Trevor Nunn's National Theatre production of Anything Goes, with lighting by David Hersey, transferred last October to Theatre Royal Drury Lane in London's West End, where projections are a vital part of the design concept.

At the National, Wyatt Enever and Steve Larkins of London's DHA Lighting calculated the careful arrangement of the images on the cyclorama. These projections, particularly the scrolling image of New York as the ship sets sail, proved so successful they were expanded for the West End production.

The changes required the DHA team to produce revised images to suit the different shape of cyclorama and projector positions at the Drury Lane, one of London's largest stages, now filled by set designer John Gunter's recreation of an Atlantic liner. His original design was adapted by wrapping the cyclorama around three sides of the set. Two large-format E\T\C AudioVisuel PIGI 6kW projectors with film scrollers and Wybron CXI color-mixing scrollers are placed upstage for a back-projected, up-center image that carries around to the far sides of the cyclorama.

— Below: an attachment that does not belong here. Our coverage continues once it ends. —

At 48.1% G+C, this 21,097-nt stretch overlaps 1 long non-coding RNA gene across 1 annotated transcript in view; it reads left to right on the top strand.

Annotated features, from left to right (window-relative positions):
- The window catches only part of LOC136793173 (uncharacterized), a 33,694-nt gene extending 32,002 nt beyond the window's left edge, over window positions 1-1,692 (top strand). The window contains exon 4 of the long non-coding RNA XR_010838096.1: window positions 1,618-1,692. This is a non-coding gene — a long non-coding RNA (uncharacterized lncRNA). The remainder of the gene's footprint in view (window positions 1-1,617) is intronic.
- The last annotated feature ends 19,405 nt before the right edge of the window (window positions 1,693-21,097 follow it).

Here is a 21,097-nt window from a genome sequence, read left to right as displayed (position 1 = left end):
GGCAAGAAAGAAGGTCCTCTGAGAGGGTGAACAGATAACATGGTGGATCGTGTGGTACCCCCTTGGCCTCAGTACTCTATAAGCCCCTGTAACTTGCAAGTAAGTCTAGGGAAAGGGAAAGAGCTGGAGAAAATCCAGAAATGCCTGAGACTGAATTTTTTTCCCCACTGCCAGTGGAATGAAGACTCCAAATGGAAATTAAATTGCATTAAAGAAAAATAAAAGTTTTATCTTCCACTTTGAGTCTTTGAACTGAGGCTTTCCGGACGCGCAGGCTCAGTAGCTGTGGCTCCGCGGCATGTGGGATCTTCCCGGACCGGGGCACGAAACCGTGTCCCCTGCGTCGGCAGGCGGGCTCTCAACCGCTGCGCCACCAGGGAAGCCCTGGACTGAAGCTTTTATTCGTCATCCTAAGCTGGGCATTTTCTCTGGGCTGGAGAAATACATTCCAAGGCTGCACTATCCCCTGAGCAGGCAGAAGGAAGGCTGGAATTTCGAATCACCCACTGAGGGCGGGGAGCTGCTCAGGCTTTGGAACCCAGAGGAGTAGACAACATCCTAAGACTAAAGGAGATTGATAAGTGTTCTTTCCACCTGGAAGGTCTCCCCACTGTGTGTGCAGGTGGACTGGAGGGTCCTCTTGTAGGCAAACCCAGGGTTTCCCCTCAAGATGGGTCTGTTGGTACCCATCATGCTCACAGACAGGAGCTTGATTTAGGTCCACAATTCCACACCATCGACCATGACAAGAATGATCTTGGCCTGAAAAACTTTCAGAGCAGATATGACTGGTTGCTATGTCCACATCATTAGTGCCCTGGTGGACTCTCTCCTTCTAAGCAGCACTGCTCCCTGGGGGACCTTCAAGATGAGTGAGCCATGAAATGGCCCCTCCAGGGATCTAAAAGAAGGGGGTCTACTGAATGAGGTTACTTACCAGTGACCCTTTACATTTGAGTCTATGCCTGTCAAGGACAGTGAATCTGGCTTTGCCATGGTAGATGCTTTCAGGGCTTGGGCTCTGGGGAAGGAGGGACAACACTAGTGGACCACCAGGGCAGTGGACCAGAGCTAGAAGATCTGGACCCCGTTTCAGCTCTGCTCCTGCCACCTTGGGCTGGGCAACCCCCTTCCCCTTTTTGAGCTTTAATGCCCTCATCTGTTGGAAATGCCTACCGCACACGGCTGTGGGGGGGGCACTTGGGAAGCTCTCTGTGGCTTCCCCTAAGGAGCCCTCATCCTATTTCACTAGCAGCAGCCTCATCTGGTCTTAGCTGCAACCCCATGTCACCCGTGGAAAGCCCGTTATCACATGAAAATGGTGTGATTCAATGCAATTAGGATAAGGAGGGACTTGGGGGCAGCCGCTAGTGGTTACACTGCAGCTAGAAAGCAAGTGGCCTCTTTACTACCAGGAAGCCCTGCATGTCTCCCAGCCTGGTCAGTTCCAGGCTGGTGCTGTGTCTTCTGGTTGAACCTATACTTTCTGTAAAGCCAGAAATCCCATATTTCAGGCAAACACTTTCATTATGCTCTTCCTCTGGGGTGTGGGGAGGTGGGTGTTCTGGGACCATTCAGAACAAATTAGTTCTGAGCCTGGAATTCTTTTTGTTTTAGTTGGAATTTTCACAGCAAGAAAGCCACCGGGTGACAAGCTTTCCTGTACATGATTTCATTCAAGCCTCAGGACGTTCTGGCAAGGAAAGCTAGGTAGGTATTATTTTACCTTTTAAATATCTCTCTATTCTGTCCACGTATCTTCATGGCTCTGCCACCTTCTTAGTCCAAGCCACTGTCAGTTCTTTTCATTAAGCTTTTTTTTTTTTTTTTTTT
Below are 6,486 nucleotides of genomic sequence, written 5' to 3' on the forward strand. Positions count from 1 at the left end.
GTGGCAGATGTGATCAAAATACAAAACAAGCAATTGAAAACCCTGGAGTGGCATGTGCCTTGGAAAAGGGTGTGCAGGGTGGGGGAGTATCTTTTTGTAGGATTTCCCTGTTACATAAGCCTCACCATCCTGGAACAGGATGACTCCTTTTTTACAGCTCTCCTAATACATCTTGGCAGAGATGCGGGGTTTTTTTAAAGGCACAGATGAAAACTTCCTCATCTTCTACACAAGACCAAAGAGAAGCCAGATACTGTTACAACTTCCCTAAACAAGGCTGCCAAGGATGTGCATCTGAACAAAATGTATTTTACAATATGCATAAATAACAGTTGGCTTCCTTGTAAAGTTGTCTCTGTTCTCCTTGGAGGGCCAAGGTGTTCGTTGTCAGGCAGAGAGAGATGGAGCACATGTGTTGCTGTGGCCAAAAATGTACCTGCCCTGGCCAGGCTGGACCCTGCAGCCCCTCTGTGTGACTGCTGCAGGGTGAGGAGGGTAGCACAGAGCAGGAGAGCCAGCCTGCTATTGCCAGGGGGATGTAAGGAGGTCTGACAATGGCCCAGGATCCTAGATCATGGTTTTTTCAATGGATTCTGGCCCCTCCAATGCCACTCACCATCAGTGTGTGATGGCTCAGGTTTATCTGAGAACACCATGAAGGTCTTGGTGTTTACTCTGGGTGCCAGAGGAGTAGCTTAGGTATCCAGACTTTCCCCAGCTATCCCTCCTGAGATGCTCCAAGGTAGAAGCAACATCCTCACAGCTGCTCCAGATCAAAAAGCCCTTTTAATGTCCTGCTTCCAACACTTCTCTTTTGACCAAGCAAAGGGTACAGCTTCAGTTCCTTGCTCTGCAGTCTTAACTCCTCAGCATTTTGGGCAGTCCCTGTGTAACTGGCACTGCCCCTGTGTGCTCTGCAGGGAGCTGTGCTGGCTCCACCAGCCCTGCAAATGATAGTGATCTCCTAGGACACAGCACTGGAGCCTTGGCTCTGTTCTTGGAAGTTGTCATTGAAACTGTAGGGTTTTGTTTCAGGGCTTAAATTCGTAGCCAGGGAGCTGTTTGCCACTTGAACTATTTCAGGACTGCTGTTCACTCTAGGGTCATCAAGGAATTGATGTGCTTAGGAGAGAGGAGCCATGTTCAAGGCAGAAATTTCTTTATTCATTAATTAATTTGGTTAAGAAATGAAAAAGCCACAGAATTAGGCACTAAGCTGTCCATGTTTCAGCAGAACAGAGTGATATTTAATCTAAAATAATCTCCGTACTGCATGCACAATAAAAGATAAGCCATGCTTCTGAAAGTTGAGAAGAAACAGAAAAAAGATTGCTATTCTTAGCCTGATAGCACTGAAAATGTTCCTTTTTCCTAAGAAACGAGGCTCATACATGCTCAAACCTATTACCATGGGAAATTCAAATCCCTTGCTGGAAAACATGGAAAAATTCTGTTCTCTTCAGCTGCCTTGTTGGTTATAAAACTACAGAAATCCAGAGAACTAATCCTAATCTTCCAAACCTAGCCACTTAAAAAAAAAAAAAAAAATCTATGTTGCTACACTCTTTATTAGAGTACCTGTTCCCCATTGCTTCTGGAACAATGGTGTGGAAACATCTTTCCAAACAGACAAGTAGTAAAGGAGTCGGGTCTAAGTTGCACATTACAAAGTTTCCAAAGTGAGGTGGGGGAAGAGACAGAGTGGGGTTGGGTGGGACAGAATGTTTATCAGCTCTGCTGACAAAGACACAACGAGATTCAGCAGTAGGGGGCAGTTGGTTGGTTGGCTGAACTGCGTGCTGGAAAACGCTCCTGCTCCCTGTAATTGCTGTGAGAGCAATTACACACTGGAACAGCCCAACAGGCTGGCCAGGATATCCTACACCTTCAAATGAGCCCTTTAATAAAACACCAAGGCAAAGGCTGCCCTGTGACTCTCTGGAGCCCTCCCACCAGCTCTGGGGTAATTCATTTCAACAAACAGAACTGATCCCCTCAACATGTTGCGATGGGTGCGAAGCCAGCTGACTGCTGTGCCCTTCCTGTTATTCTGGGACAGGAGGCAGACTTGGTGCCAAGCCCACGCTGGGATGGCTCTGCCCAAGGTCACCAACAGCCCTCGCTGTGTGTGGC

Both projectors are mounted on a platform half way up the back wall of the stage. The film scrolls contain revised versions of the images created for the National (New York by night, New York by day, a sunrise), and new images created for the West End (starscapes to replace fiber-optic star cloths used at the National, and a new scrolling image of the Isle of Wight).

“The changes in the shape of the cyclorama presented something of a challenge,” comments Hersey. “We couldn't front project because the boat would be in the way; we were fortunate that Drury Lane was large enough to get a clear shot from behind the cyclorama. It wasn't an enormous throw, but the use of a new wide-angle high-definition Barco lens from the video world gave us the size of image we needed and, in the end, the punch of the PIGIs meant that the projected images work very well, even against very bright lighting states on stage.”

The lighting rig, provided by White Light, includes DHA Digital Light Curtains (20 units, a combination of six- and eight-lamp, to light the cyc), DHA Pitching Light Curtains, a glass moon gobo, and DHA Animation Disks used to create the effects of reflected water and falling rain.

“When you first read Anything Goes you wonder why you're doing it,” says Hersey. “But… surprise surprise it really comes to life. It's also a great name… and one that's now on the shortlist for the name of my new boat!”